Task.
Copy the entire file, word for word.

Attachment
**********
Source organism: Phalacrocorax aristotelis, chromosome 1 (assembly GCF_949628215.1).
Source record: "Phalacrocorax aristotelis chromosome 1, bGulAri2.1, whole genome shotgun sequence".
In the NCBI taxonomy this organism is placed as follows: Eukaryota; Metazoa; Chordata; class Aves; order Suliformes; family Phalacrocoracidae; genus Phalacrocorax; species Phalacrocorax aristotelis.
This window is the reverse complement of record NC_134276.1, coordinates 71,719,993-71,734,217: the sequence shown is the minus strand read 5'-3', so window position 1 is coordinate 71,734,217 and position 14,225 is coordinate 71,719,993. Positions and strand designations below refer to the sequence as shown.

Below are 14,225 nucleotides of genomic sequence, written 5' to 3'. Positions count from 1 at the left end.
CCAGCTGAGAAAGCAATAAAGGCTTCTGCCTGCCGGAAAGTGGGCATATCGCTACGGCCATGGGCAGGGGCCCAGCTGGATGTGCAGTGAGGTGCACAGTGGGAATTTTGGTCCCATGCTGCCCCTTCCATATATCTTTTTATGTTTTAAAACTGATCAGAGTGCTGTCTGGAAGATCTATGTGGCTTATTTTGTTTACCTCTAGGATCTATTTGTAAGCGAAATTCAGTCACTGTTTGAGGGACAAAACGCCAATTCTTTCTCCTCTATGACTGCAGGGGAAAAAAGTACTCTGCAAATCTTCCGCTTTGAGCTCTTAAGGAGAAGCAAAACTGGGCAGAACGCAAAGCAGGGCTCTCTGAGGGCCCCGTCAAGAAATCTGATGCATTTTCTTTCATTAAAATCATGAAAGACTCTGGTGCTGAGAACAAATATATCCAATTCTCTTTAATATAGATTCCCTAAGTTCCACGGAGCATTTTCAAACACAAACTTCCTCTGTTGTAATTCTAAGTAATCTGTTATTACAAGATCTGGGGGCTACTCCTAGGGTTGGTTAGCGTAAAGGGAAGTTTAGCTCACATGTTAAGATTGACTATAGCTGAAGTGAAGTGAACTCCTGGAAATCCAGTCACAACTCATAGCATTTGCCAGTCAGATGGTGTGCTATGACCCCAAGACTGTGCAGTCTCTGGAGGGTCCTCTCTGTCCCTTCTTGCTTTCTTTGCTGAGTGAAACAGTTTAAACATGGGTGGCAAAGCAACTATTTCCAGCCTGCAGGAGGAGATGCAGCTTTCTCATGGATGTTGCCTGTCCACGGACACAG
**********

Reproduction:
Source organism: Phalacrocorax aristotelis, chromosome 1 (assembly GCF_949628215.1).
Source record: "Phalacrocorax aristotelis chromosome 1, bGulAri2.1, whole genome shotgun sequence".
In the NCBI taxonomy this organism is placed as follows: Eukaryota; Metazoa; Chordata; class Aves; order Suliformes; family Phalacrocoracidae; genus Phalacrocorax; species Phalacrocorax aristotelis.
This window is the reverse complement of record NC_134276.1, coordinates 71,719,993-71,734,217: the sequence shown is the minus strand read 5'-3', so window position 1 is coordinate 71,734,217 and position 14,225 is coordinate 71,719,993. Positions and strand designations below refer to the sequence as shown.

Below are 14,225 nucleotides of genomic sequence, written 5' to 3'. Positions count from 1 at the left end.
CCAGCTGAGAAAGCAATAAAGGCTTCTGCCTGCCGGAAAGTGGGCATATCGCTACGGCCATGGGCAGGGGCCCAGCTGGATGTGCAGTGAGGTGCACAGTGGGAATTTTGGTCCCATGCTGCCCCTTCCATATATCTTTTTATGTTTTAAAACTGATCAGAGTGCTGTCTGGAAGATCTATGTGGCTTATTTTGTTTACCTCTAGGATCTATTTGTAAGCGAAATTCAGTCACTGTTTGAGGGACAAAACGCCAATTCTTTCTCCTCTATGACTGCAGGGGAAAAAAGTACTCTGCAAATCTTCCGCTTTGAGCTCTTAAGGAGAAGCAAAACTGGGCAGAACGCAAAGCAGGGCTCTCTGAGGGCCCCGTCAAGAAATCTGATGCATTTTCTTTCATTAAAATCATGAAAGACTCTGGTGCTGAGAACAAATATATCCAATTCTCTTTAATATAGATTCCCTAAGTTCCACGGAGCATTTTCAAACACAAACTTCCTCTGTTGTAATTCTAAGTAATCTGTTATTACAAGATCTGGGGGCTACTCCTAGGGTTGGTTAGCGTAAAGGGAAGTTTAGCTCACATGTTAAGATTGACTATAGCTGAAGTGAAGTGAACTCCTGGAAATCCAGTCACAACTCATAGCATTTGCCAGTCAGATGGTGTGCTATGACCCCAAGACTGTGCAGTCTCTGGAGGGTCCTCTCTGTCCCTTCTTGCTTTCTTTGCTGAGTGAAACAGTTTAAACATGGGTGGCAAAGCAACTATTTCCAGCCTGCAGGAGGAGATGCAGCTTTCTCATGGATGTTGCCTGTCCACGGACACAG